New Zealand Law Society - Fined for failing to provide adequate advice

Fined for failing to provide adequate advice

Published on 3 April 2020

[All names are fictitious.]

A lawyer has been fined $1,000 for failing to provide adequate advice about a loan.

A loan agreement, prepared by a law firm, recorded that Mr P would lend his brother a substantial sum of money in order to buy their late parents’ house.

Before the matter was finalised, the law firm referred Mr P to a sole practitioner, Tyneside, to provide independent advice in relation to the loan agreement. Mr P met with Tyneside and the loan agreement was subsequently signed.

Mr P then lodged a formal complaint against Tyneside, alleging that:

  • Tyneside failed to advise him of the flaws in the agreement, namely that there was no provision for interest to be payable and that no timeframe for repayment was stipulated;
  • the arrangement was rushed, and he was not informed of the potential consequences of trusting his brother; and
  • his brother has only repaid about $13,000, which has caused him significant anxiety and financial difficulty.

When it considered the complaint, a lawyers standards committee noted at the outset that Tyneside’s dealings with Mr P were brief.

"Although Mr [P]’s general obligations were discussed, there was no evidence that Tyneside had raised the issues of interest or repayment with Mr [P]. Nor was there any evidence that Tyneside had taken sufficient steps to inquire as to Mr [P]’s personal financial circumstances or the impact that a substantial loan would have on Mr [P],” the committee said.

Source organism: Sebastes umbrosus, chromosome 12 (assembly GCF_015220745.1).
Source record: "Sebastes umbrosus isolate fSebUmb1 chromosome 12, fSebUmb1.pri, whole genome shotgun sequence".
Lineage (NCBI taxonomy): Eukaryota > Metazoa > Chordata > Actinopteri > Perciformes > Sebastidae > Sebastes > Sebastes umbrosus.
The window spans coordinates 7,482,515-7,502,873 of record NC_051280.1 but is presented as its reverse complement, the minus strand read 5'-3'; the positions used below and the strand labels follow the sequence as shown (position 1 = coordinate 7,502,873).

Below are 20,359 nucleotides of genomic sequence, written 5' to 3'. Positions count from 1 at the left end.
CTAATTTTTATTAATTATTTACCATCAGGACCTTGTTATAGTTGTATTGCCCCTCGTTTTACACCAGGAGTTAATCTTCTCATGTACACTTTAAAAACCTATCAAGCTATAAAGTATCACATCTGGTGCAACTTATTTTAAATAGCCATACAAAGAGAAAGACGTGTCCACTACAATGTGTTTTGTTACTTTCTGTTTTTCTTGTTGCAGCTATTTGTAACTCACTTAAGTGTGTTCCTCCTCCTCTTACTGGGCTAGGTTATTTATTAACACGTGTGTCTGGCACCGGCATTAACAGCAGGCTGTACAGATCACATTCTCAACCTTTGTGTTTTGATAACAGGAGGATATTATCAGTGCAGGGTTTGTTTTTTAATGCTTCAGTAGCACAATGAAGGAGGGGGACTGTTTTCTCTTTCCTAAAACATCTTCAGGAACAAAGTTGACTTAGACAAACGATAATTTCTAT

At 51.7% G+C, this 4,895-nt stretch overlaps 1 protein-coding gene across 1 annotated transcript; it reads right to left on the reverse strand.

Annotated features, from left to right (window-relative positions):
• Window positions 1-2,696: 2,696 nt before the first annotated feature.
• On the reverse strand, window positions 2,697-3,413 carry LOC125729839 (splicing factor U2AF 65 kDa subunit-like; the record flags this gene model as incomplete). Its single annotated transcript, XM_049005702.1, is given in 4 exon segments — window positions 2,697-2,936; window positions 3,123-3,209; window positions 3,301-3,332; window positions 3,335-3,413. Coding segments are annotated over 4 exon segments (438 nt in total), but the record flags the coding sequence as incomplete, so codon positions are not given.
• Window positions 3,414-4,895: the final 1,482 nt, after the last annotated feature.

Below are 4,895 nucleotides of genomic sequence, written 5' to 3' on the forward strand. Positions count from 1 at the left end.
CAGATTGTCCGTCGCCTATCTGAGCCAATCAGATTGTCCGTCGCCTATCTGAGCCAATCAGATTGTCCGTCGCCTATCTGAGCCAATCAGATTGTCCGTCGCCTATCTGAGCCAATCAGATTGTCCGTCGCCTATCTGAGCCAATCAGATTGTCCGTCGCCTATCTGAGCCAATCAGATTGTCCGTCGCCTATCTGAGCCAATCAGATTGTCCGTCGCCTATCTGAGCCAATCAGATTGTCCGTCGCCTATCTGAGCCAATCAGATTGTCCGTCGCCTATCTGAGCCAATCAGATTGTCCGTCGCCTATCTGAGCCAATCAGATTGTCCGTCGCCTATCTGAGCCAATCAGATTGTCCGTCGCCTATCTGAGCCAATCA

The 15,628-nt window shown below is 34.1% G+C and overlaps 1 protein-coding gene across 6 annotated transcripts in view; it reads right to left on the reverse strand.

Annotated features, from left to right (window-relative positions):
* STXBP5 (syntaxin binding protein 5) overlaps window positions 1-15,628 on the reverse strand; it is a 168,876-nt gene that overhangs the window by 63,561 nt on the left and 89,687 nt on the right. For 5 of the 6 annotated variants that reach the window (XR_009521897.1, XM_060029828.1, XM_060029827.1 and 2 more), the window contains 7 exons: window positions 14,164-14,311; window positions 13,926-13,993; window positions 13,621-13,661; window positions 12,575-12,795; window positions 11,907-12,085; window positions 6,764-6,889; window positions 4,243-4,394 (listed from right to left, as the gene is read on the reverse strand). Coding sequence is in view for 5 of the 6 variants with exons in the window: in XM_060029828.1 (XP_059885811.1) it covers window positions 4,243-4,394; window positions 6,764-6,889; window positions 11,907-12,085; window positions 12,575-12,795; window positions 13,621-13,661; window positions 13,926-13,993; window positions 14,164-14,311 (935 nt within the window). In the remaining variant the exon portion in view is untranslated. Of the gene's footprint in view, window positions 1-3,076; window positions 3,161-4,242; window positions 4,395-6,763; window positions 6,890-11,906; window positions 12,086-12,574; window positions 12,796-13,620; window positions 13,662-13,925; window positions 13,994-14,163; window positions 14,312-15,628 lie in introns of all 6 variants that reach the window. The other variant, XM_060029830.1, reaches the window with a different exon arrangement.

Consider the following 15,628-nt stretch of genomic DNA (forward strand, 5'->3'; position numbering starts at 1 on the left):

The committee considered that this was a failure on Tyneside’s part. “Whilst lawyers are not generally retained as financial advisers, all lawyers are required to provide fulsome advice and protect their clients’ interests. Where a significant financial transaction is involved, a lawyer’s role will necessarily require an assessment of their client’s financial circumstances and advice as to how to limit any potential adverse effects of the transaction,” the committee said.

“[Tyneside]’s failure to take these steps was exacerbated by the fact that the loan agreement was prepared at short notice.

“Mr [P] submitted that he felt under pressure by his brother to provide the loan before family members arrived for Christmas and that he felt uncomfortable doing this. In these circumstances, the committee was of the view that a prudent lawyer ought to have advised their client to wait and to consider the full ramifications of the loan agreement at a later date.”

The committee said Tyneside’s conduct in that regard fell short of the standard of competence and diligence that a member of the public was entitled to expect of a reasonably competent lawyer and was therefore unsatisfactory conduct.

As well as fining Tyneside $1,000 the committee ordered him to pay $500 costs.